FolkWorld #51 07/2013
© Seán Laffey


Sanity In a World Gone Strange.

There is a method behind these first words. The first words are written last, when the harvest of stories is gathered in. I try to reflect on the common themes in the interviews. Sometimes outside events have a habit of knocking that strategy off-kilter.

So it was with the sorry tale of the Boston marathon bombing. Our immediate thoughts went out to friends over in Boston, a city I'm fond of. If you've ever stood next to the statue of Sam Adams, had a pint of his beer, eaten a bowl of chowder in Faneuil Hall, walked the campus at Boston College or sheltered under the trees at Harvard, you'll have an understanding of the deep history of the city.


Head a little out of town and you'll discover the tough but honest Irish neighbourhoods on the south side. I recall a mad taxi ride around those suburbs with Tommy Fleming, both of us fresh off the plane; we were looking for an authentic Irish bar. Our taxi driver knew a few dens of iniquity, in fact that's all he seemed to know. He didn't have the intimate knowledge you get as an accustomed blow-in to the city. A half dozen bars sussed, rejected and $90 lighter we were back in our hotel.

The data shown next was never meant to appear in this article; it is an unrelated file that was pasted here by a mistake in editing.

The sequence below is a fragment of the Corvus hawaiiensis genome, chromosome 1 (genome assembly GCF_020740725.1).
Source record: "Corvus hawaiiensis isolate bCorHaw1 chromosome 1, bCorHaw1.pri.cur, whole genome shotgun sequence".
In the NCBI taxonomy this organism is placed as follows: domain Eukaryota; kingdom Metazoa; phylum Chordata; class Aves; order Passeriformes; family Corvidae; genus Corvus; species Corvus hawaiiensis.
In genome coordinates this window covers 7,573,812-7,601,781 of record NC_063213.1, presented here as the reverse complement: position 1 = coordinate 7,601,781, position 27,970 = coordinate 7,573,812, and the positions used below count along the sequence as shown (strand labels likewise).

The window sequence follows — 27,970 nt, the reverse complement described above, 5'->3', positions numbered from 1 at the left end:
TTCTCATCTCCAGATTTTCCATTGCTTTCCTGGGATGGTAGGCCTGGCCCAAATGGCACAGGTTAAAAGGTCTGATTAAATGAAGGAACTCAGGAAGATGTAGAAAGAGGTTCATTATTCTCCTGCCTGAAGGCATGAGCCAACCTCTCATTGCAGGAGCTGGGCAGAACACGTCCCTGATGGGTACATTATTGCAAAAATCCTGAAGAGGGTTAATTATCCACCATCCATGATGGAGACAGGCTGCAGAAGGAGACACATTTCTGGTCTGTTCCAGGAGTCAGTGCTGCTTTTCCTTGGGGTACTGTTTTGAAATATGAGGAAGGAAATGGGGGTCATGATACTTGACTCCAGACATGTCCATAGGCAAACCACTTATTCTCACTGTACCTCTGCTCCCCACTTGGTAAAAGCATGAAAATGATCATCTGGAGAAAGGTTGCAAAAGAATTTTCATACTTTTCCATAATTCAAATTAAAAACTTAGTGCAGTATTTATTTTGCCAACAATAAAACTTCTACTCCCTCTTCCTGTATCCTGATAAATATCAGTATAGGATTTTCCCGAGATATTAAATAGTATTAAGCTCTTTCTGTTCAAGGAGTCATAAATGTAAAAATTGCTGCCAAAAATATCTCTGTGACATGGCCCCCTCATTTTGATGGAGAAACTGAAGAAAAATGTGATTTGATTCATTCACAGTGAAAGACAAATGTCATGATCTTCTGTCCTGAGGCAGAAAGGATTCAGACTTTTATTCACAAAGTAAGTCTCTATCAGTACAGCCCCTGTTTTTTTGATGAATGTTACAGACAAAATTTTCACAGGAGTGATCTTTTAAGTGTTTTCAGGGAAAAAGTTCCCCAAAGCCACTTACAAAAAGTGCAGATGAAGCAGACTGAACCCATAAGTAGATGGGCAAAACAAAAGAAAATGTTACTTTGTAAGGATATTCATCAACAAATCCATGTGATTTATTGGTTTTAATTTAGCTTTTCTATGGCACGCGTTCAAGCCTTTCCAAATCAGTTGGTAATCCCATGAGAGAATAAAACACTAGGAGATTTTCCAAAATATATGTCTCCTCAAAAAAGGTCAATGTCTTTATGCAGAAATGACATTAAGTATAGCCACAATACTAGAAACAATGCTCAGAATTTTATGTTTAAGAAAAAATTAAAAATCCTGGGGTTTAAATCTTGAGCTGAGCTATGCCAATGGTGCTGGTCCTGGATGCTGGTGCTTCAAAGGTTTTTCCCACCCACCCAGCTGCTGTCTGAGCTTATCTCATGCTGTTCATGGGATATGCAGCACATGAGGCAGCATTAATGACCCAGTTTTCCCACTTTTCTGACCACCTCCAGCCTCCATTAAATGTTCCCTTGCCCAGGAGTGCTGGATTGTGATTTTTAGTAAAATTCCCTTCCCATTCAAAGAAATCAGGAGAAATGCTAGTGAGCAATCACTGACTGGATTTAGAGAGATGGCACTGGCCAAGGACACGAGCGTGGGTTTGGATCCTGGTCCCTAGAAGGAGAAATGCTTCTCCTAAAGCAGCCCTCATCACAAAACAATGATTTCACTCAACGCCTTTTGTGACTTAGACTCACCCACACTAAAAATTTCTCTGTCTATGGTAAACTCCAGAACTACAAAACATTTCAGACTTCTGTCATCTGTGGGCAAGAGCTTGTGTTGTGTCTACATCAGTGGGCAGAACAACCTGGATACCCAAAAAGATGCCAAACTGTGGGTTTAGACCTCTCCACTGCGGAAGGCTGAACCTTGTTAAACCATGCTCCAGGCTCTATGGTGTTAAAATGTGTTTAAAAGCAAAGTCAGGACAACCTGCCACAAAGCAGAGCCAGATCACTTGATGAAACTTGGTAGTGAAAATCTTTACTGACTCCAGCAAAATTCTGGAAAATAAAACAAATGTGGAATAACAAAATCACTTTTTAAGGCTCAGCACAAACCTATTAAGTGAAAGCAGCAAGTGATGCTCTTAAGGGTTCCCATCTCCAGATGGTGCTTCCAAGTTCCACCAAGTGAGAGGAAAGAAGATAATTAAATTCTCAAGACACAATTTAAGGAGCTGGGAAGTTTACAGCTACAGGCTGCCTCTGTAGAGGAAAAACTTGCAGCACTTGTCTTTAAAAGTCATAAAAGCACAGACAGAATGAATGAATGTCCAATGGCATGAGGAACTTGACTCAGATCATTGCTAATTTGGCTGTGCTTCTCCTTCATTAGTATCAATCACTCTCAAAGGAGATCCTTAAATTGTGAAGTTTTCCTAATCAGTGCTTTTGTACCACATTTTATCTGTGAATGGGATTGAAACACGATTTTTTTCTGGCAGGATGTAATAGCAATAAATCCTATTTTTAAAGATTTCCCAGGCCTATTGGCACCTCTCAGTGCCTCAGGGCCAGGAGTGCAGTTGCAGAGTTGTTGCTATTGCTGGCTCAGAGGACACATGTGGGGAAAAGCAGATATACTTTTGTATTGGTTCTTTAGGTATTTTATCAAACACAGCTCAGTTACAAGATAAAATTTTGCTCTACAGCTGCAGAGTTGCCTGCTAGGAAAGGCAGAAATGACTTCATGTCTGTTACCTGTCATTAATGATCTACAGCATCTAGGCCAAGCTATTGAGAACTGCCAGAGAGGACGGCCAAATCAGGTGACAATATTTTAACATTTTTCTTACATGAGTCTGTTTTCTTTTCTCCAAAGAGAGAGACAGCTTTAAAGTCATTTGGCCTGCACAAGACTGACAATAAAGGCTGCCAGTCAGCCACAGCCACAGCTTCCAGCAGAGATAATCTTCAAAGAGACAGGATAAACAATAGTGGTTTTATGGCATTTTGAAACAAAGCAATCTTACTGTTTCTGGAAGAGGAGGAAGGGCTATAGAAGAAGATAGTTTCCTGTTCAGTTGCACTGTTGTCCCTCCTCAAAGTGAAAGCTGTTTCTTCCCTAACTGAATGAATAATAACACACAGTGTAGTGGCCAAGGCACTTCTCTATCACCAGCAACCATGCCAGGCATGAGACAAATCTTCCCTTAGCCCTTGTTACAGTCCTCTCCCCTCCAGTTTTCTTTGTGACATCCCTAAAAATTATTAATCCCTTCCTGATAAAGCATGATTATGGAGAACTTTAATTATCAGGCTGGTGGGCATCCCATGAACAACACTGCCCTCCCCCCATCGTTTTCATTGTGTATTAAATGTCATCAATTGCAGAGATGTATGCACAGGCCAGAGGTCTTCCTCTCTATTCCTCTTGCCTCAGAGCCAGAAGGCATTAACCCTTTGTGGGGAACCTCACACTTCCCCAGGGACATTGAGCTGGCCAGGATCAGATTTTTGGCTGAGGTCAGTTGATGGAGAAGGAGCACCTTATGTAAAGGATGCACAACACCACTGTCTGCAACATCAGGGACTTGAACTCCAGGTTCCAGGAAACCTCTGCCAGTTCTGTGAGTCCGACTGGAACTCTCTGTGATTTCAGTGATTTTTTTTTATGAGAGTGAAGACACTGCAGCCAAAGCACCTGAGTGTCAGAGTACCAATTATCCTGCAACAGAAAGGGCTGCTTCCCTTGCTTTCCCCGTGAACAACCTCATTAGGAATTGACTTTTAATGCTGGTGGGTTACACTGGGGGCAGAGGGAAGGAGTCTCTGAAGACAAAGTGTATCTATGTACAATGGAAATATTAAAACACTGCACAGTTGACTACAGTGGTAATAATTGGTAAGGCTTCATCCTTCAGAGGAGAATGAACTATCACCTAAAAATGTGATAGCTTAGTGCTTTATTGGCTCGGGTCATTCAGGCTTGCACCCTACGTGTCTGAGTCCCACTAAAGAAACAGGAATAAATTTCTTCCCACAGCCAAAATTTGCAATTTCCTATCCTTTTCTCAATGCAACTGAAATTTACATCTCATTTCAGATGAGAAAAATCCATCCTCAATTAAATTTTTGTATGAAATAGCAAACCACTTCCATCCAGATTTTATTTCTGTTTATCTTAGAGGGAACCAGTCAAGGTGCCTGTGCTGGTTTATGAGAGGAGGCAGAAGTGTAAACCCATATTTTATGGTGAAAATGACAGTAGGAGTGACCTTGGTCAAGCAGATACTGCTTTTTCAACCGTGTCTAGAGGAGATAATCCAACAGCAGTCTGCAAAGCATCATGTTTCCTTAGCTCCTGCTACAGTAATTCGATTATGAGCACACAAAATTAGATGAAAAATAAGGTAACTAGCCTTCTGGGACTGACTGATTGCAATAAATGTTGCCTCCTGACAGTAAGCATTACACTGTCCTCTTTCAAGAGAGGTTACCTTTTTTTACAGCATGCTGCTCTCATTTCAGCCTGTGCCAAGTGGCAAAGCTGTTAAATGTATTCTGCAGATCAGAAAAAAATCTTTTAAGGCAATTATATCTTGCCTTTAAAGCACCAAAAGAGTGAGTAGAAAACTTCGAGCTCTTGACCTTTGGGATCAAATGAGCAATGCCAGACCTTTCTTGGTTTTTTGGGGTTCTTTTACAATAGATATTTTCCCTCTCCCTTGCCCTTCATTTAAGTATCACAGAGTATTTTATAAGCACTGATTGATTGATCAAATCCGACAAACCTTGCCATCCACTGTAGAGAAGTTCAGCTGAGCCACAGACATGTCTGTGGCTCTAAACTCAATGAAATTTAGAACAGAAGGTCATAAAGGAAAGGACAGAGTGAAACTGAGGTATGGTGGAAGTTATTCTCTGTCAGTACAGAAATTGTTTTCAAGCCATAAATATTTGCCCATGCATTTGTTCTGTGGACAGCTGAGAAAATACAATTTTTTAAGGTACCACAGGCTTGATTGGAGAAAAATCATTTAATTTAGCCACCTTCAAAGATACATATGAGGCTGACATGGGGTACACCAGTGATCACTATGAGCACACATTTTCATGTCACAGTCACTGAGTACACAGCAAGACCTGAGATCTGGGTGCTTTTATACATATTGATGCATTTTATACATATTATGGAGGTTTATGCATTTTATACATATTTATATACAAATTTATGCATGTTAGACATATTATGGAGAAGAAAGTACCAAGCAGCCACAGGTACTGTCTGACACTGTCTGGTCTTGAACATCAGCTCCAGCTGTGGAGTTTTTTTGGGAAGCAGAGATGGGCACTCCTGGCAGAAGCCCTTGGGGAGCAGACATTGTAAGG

What we needed was an immigrant to guide us, that everyman or woman who has the knack of getting you into the places where everyone knows your name.

When we heard the bomber was holed up in Watertown, we felt for the Irish community, locked down and not connecting. We know Somerville's Davis Square is the place to connect and anyone from Ireland will eventually make it to the Burren pub which is run by fiddler Tommy McCarthy, the genial Irish-Londoner. It was a haven on my first trip to Boston. It became a home from home and on the final Sunday we enjoyed a relaxed lunchtime session, so relaxed I forgot to take home my prized bodhrán... that was 15 years ago, but I live in hope someone will find it and return it.

The point is of course, hunting out bars like Tommy's is a natural thing to do for immigrants. The quarry isn't the drink but that connection with home, a place where news is more intense, more personal than anything you'd get on social media. It is one reason why bars like the Burren continue to flourish. The Music they play there does you good too.

Holed-up in a new country, in a strange town, confronted with different customs and unusual food, a reel or an old Clancy ballad is all that you need to remind you, that even in a melting pot of 300 million souls, your identity is still intact.

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